By: Robyn Flipse, MS, RD Date: 3/11/11
Being overweight or obese is no longer a private matter discussed behind closed doors with your physician. The problem has become one of national concern that is openly debated across every major media channel and is responsible for menu changes occurring everywhere from school cafeterias to fast-food restaurants. The energy imbalance of our nation also appeared as a central issue in the 2010 Dietary Guidelines for Americans (DGA), shifting attention away from eating advice to creating healthy diets for a healthy body weight. Now more than ever, we need to use every tool at our disposal to make this a reality for more Americans.
Calories Do Count!
The DGA clearly state there is little evidence that any individual food or beverage uniquely impacts body weight and no particular dietary plan is better than any other for reducing weight. The key is to create a calorie deficit, which the DGA describe as the “essential dietary factor relevant to body weight,” and can be produced through any combination of increased activity and decreased caloric intake.
Getting More for Less
In order to create a calorie deficit without sacrificing important nutrients, the DGA encourage the selection of foods and beverages that have high nutrient and low caloric density. Suggestions include filling half your plate with fruits and vegetables and eating more high-fiber whole grains, beans and peas while only using solid fats and added sugars to flavor foods in small amounts. So far so good.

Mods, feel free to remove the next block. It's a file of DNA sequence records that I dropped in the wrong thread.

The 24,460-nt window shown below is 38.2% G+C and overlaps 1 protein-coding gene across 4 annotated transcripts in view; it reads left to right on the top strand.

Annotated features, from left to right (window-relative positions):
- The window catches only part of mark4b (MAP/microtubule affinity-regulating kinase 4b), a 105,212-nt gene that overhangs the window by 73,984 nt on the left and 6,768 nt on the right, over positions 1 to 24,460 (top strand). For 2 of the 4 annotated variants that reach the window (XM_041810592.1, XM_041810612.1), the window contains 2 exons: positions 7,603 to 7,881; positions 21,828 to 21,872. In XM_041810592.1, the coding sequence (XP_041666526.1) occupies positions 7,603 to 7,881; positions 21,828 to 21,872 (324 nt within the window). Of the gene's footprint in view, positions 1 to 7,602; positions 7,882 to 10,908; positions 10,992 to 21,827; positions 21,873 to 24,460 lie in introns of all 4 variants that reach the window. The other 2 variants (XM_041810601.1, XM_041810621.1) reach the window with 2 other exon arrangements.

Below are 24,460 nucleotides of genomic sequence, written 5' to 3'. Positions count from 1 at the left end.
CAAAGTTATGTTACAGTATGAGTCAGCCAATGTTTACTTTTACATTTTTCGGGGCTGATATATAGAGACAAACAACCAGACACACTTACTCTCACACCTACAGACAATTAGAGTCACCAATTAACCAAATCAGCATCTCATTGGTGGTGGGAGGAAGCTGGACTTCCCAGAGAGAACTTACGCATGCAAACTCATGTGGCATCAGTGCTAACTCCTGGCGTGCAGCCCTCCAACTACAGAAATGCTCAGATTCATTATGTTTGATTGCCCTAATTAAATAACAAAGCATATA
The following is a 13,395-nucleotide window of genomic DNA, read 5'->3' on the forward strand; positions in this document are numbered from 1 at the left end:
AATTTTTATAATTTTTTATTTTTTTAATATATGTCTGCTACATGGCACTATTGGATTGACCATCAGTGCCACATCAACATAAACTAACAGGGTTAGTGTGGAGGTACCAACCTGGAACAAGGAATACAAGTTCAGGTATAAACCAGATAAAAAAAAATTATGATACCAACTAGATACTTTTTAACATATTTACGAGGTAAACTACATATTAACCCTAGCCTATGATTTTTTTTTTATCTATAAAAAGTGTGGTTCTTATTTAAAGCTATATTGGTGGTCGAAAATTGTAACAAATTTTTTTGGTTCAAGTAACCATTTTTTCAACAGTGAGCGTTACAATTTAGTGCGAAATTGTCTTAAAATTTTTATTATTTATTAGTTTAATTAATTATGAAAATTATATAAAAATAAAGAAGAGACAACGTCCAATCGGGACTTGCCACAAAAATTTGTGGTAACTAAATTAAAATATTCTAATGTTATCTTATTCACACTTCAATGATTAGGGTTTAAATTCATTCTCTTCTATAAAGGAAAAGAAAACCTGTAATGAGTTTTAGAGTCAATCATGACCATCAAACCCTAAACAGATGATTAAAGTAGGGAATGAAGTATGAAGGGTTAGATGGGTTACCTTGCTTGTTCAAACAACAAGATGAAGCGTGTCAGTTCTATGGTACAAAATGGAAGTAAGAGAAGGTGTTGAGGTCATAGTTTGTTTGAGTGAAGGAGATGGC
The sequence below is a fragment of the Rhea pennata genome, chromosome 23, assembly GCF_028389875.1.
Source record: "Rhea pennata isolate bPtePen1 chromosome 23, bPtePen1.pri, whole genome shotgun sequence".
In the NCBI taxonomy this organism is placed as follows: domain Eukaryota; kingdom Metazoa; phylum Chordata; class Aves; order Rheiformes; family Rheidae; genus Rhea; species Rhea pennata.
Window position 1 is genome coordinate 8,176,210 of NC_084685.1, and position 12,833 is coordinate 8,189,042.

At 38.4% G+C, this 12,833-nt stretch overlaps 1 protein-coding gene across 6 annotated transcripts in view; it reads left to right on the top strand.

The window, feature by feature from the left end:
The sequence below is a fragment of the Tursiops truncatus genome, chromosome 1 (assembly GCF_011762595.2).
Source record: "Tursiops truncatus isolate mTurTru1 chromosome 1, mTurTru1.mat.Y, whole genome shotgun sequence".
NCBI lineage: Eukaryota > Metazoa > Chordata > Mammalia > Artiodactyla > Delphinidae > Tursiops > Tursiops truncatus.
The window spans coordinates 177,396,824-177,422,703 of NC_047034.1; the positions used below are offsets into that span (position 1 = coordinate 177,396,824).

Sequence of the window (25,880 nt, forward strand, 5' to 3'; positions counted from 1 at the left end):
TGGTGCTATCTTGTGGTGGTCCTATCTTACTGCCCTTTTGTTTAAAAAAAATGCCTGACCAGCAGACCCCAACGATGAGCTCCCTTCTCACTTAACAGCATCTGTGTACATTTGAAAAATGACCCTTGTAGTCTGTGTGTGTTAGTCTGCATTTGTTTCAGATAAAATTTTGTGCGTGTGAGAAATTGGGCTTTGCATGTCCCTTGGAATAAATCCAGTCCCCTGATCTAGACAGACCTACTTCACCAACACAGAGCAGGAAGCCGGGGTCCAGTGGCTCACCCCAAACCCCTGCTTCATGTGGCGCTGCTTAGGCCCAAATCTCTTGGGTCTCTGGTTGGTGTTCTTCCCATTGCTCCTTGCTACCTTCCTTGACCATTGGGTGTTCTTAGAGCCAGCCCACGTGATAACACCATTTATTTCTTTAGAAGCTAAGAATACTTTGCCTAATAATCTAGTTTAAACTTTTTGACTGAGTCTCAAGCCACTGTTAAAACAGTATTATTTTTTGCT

Amidst all this talk of calorie deficits and energy balance in the DGA, there is little mention of how low and no-calorie sweeteners can reduce the caloric content of what you eat and drink or their role making nutrient-dense foods and beverages taste better with fewer calories.
Yet, the Evidence Analysis Library (EAL) of the American Dietetic Association found non-nutritive sweeteners have no negative impact on appetite, hunger and food intake and may assist energy balance and meeting dietary goals. A recent literature review by Mattes and Popkin also concluded, “if nonnutritive sweeteners are used as substitutes for higher energy yielding sweeteners, they have the potential to aid in weight management.”
When looking for ways to reduce or eliminate calories from the foods and beverages people enjoy every day, low and no-calorie sweeteners are a valuable tool. Whether replacing sugar in a cup of coffee, sprinkled on oatmeal, stirred into yogurt or sweetening a diet soda, the calorie savings do count towards achieving energy balance. And given the urgency of the problem before us, it is of critical importance that we use every resource available to combat overweight and obesity.